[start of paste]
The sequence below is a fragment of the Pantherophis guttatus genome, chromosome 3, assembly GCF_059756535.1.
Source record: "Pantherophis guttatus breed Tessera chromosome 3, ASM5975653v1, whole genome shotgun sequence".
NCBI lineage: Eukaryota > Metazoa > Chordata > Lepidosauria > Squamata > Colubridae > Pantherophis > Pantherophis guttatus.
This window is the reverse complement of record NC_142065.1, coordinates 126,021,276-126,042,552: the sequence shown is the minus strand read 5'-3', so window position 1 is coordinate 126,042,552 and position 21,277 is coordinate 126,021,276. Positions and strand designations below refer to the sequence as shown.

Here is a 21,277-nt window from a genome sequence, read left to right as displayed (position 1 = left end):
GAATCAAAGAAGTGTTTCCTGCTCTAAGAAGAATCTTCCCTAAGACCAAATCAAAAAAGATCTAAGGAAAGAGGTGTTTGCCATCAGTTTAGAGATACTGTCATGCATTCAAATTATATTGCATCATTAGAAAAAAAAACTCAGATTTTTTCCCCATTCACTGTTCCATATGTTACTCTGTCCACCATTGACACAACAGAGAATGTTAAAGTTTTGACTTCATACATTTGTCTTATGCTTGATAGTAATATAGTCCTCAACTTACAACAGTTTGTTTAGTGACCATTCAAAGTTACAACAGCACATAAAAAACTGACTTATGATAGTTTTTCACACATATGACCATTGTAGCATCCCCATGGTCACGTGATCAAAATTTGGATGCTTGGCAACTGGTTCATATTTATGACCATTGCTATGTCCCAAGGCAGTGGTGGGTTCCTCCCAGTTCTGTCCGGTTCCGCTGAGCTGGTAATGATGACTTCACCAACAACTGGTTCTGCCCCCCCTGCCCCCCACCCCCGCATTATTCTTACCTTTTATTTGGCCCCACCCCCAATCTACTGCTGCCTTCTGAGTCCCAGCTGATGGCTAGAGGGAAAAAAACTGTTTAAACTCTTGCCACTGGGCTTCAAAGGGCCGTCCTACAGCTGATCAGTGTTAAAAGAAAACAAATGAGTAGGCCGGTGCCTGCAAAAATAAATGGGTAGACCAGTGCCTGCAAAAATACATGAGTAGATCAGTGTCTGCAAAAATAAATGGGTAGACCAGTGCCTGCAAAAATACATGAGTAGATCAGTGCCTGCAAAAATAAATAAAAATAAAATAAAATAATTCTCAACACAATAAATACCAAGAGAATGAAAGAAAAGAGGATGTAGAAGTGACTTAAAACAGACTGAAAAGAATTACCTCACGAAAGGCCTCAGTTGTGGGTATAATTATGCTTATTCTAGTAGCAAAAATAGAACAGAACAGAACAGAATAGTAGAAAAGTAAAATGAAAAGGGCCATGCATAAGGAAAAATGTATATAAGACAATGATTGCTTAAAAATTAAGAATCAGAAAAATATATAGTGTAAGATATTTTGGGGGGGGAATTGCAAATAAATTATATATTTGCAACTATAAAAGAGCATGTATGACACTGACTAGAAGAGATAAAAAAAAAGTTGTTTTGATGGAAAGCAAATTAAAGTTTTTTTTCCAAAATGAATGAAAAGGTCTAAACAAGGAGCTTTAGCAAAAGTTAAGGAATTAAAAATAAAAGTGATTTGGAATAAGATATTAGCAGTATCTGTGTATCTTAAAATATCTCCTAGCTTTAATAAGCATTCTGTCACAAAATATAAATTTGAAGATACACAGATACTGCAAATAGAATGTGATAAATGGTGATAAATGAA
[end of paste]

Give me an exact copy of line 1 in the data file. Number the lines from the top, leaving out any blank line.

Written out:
The sequence below is a fragment of the Pantherophis guttatus genome, chromosome 3, assembly GCF_059756535.1.